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Male Contraception Is on the Horizon

Imagine throwing away your birth control pills and asking your significant other to take on the burden of contraception.

Scientists are getting closer to making that a reality with their work on testosterone injections to temporarily block sperm production. (Six months after the injections, men's sperm counts return to normal.) Trials in China so far show promise: one man in a 100 fathered a child while on the injections.

The injections may be available in about five years, but for now, men's contraceptive options are condom use, vasectomy, and . . . withdrawal (obviously, the least safe method). Interestingly, only a third of men polled by the Family Planning Association said they were interested in hormonal contraception. And, even though there are no serious side effects to the injections, almost a third of the 1,045 men in the Chinese trials stopped participating, and none gave reasons why.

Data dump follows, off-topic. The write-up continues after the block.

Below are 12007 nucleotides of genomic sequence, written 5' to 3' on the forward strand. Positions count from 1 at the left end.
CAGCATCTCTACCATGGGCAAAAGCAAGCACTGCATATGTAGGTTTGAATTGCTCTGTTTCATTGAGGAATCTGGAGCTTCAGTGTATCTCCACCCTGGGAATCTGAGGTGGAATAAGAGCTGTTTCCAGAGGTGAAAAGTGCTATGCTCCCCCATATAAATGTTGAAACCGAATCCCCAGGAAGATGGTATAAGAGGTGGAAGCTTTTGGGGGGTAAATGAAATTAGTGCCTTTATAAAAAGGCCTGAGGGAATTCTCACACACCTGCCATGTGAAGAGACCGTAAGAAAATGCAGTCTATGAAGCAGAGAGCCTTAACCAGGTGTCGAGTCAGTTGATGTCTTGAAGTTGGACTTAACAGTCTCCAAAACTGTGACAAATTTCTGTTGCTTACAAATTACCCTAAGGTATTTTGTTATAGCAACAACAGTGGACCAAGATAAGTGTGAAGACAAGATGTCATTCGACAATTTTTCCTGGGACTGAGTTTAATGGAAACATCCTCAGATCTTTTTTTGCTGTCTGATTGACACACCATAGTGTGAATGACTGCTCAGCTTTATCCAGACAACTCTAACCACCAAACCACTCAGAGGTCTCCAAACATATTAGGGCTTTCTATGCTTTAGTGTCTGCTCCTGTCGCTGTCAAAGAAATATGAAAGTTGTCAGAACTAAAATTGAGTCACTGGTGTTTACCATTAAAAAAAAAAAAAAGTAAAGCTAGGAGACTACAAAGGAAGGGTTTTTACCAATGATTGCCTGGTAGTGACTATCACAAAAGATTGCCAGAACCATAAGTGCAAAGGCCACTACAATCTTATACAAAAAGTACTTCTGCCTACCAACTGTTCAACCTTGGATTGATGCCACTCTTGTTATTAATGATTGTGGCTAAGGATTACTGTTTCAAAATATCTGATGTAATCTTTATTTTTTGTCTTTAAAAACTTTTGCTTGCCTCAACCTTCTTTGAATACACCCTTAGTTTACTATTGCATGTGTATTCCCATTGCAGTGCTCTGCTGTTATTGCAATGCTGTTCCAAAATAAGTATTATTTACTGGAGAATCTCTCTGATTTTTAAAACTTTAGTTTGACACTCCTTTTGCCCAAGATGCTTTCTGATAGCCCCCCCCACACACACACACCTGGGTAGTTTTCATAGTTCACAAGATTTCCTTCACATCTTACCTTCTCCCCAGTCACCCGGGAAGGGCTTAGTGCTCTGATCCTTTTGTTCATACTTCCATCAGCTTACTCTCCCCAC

If hormone injections as male contraception became available and you knew they were as effective as the pill, would you want your significant other to try it? Would you foresee any problems in negotiating responsibility for birth control between you both?


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